Lessons from the Scene: Group Photos


 by Stanley Leary

Figure 1Figure 2
The key to good group photos is all in the planning. How big you plan to use the photo can make a big difference in the planning.
We don’t hang wristwatches on the wall because their faces are to small to tell time. In a normal family room, a three-inch clock face is easy to read the time. But a larger clock face is needed for a classroom.
For people to be recognizable in a wall print, use the clock face size as a good example to understand if the face in the photo can be recognized at normal viewing distance. The more faces in the photo, the larger the photo needs to be for recognition.
If your group photo is really a glorified ID photo, then getting everyone as close together where every face is recognizable. If you run the photo in a newsletter with every face recognizable, you’ve done your job.
If the photo is more about creating a mood for a hip-hop band poster, shoot much looser by spacing people apart to establish body language mood.
As you can tell there’s an ongoing strain of showing faces and creating the mood in the size of the final use of the photograph.
Figure 3For concept/mood photos I like to spread people out and put people at different heights (relative to their faces). I like to think in triangles. If you were to connect the dots (faces) between people, do they make triangles?
Create depth by having people close and some further away from the camera.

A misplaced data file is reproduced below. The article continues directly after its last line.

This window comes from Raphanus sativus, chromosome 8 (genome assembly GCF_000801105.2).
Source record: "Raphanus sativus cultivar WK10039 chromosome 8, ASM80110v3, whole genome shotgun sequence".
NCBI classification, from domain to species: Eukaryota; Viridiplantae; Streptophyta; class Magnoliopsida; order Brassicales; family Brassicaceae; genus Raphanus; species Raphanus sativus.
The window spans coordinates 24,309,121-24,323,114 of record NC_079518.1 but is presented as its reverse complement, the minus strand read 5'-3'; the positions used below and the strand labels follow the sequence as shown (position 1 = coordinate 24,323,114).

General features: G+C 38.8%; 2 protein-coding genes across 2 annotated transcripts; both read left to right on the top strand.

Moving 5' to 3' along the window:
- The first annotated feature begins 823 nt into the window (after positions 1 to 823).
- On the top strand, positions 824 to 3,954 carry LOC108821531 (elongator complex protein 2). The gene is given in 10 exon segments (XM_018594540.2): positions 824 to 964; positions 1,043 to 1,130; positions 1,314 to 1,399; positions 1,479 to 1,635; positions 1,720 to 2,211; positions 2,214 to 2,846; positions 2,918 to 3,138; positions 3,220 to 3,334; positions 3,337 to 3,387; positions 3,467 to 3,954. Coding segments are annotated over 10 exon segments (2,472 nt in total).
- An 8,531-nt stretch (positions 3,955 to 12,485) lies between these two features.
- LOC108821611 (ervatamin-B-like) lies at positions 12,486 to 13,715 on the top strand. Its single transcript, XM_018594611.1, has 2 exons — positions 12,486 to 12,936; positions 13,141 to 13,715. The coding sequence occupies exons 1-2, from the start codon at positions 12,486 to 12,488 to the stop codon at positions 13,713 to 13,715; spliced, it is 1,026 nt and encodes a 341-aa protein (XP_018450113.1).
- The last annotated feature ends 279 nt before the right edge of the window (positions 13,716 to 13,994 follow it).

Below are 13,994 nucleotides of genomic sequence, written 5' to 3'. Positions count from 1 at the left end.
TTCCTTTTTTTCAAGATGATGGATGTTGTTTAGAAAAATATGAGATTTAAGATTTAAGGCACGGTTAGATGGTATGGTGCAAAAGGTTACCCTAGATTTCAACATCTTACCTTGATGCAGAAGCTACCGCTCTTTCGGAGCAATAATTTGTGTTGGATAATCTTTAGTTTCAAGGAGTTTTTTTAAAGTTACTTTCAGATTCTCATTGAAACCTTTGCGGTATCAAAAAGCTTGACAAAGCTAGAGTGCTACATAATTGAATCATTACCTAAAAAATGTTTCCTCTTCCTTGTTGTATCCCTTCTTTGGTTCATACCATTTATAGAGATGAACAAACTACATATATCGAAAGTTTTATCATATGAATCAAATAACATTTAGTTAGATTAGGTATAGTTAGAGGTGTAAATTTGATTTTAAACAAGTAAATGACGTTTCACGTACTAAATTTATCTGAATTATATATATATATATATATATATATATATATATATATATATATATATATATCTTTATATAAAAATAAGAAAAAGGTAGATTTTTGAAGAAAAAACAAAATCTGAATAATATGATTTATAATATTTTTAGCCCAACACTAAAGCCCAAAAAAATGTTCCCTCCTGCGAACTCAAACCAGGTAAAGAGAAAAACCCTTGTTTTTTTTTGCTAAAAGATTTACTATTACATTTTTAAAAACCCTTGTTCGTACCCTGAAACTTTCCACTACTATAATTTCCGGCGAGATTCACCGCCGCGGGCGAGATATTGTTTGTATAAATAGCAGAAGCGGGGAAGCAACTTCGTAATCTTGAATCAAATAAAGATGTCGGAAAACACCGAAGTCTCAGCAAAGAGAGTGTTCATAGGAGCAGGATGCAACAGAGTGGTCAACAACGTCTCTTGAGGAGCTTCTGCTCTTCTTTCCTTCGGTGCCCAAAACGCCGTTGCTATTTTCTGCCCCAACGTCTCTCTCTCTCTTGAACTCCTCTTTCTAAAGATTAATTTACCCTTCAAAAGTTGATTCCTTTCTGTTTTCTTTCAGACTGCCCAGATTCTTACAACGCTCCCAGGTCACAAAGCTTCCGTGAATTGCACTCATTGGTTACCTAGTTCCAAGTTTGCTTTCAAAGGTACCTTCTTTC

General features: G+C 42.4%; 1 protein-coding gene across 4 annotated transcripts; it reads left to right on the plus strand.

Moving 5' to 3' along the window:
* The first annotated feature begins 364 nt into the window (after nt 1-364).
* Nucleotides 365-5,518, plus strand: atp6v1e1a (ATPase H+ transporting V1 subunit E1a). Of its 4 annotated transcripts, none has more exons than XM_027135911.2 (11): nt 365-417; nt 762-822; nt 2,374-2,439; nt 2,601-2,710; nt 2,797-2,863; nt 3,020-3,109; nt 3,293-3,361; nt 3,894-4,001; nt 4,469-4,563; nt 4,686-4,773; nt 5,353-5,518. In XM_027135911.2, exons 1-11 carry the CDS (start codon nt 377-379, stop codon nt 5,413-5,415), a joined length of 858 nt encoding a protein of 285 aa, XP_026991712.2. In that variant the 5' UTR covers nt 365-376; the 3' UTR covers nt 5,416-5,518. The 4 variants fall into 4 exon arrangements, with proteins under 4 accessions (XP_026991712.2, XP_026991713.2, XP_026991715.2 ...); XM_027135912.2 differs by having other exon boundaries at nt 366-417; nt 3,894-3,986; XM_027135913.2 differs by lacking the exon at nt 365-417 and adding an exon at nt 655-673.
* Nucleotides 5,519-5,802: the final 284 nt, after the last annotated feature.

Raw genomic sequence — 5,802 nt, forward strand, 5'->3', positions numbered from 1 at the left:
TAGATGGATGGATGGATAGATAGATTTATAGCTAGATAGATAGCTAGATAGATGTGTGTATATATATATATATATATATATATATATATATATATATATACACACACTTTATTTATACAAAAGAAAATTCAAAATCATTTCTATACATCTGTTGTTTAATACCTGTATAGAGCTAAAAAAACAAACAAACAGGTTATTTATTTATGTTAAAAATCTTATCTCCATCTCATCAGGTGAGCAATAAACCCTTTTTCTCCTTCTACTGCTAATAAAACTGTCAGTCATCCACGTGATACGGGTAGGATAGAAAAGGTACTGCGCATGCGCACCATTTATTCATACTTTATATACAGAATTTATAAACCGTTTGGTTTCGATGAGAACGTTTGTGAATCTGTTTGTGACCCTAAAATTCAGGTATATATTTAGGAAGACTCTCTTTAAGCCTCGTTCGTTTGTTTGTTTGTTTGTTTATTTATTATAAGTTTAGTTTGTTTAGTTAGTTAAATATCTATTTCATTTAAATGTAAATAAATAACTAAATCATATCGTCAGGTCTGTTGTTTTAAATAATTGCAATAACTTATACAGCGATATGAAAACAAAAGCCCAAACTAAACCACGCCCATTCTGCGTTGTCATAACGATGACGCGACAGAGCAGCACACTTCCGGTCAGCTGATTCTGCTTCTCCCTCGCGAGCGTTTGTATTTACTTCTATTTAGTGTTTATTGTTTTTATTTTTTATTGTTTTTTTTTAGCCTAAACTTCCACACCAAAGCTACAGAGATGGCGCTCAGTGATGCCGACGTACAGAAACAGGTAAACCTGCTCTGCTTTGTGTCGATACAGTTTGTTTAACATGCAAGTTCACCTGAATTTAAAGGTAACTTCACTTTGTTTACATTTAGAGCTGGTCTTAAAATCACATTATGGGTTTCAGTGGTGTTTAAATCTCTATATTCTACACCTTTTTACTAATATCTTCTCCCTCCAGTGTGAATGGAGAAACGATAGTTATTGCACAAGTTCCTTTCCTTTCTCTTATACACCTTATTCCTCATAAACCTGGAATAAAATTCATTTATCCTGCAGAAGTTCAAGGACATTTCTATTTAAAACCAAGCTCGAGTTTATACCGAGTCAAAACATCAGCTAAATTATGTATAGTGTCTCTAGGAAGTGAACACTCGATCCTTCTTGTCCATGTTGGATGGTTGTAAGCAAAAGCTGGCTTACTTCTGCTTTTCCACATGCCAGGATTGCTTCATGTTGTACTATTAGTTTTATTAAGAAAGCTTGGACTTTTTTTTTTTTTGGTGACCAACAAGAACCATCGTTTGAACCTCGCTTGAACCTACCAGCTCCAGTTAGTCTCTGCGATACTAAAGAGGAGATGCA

If you go to the music store to check out CD covers, you can see some of the leading work done in the industry. Try copying some of these until you get the hang of it.
If you’ve pre-visualized the various sizes and composition of your subjects, you will move quickly through the process. If you don’t it goes slow and may fall apart due to the lack of attention span of the subjects.
Scout out the locations for the best scenery.  Check the time of day for the best light. Some locations will not work due to conflicting subject schedules. 
I have found if homework is done, i can shoot any group photo in 10 to 15 minutes. You may get there much earlier, but the people in the photo should be able to be placed into position quickly. Then you’re just looking for good expressions.
One last thought, have a laptop or TV on location to view the images as you shoot. Most digital cameras will plug into a TV, allowing you see the image big enough to make adjustments to positioning.  It helps to see it larger than through the viewfinder.
Check the framing, closed eyes, and odd smiles. Avoiding those small items will make everyone happy.